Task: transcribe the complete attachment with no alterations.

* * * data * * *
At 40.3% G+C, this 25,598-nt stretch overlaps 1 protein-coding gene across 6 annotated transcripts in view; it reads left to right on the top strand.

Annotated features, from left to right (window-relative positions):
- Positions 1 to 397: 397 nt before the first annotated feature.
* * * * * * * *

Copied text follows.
At 40.3% G+C, this 25,598-nt stretch overlaps 1 protein-coding gene across 6 annotated transcripts in view; it reads left to right on the top strand.

Annotated features, from left to right (window-relative positions):
- Positions 1 to 397: 397 nt before the first annotated feature.